Oral History

Grade Levels: Grades 4-12


Sunshine State Standards:

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(Although this activity deals with creating oral histories in general, many of the suggestions here would be appropriate for an interview with a Holocaust survivor, liberator, or rescuer.)

Older people, with their first-hand knowledge of the past and their lifetime accumulation of skills, play a vital role in creating, preserving, and passing down cultural traditions from generation to generation. Through their stories, art, memories and keepsakes, older Americans embody and express the values and history of their families and communities. They provide an invaluable link to our past and they give meaning and direction to our future. You will find some guidelines here for collecting oral history. You will find general guidelines for interviews as well as a sample list of questions. Please adapt these to your own needs and circumstances. Be careful when requesting a person to interview. For many, this is a difficult task.

The first step in conducting an interview is to consider the equipment you will need. Tape recording and note-taking are the most common means of recording oral history. Tape recording is preferable. It allows you to capture your narrator's stories and experiences completely and accurately, as well as make a lasting record of his or her voice.

At first the people you interview might feel a little uncomfortable with a tape recorder, but after the interview gets going they'll forget that it is even there. Always keep a pen and paper with you during a tape recorded interview so you can note important points or jot down follow-up questions that come to mind. Practice using the tape recorder before your interview so that you are familiar with how it works. If you are at ease with your equipment, it will help to put your informant at ease also.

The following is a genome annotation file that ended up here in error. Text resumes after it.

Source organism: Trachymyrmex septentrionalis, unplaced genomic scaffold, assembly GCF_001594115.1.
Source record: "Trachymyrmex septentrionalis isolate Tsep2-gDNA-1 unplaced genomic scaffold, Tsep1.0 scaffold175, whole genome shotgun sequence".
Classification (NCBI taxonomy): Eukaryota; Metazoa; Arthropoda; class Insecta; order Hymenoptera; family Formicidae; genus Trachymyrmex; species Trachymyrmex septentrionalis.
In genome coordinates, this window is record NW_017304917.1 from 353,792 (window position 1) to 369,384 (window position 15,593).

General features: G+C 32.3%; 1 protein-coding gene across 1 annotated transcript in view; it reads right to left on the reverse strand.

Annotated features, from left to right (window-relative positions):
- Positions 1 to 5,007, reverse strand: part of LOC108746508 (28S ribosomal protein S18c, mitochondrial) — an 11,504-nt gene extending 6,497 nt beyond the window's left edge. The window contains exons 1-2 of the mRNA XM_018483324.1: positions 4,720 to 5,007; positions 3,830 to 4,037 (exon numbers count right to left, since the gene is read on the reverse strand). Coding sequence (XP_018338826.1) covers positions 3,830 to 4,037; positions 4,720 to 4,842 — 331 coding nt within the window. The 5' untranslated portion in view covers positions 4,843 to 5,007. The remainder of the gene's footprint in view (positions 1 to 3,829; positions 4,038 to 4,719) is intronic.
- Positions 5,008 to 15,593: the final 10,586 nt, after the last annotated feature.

Another useful piece of equipment is a camera. It allows you to capture a visual record of the interview and is especially valuable if you are documenting an action. Sometimes a video camera works well.

Procedures: The Interview

Creative expressions of the elderly, their stories, memories, and keepsakes--are rooted in a lifetime of experience. When interviewing older relatives or neighbors, be sure to seek out not only what they can tell you about the past, but what they can tell you about life in the present. How have certain family traditions evolved? What holiday customs are practiced today that were not a generation ago?

What can they tell you about the ecology of an area? The seasonal cycles of life? What are some of their skills they have acquired from their years of experience that can be taught to future generations?

Remember that the anecdotes and stories you collect are valuable not necessarily because they represent the historical truth, but because they represent a truth--a particular way of looking at the world. Every interview is unique.


Conduct your first interview with someone you feel very comfortable with, such as an older neighbor that you know well or a favorite relative. The interview should take place in a relaxed and comfortable atmosphere. The home of your narrator is usually the best place, but there may also be other settings that would be appropriate, such as a workplace, store, or park.

Prior to Interview:

Get permission for the interview in advance, and schedule a time that he or she is comfortable with. Make it clear if you plan to use a tape recorder or camera. Make sure the purpose of the interview is made clear and what will happen to the tapes and/or notes. Is this an assignment? Are you planning to write a family history? Publish an article? Who will keep the tapes and photos?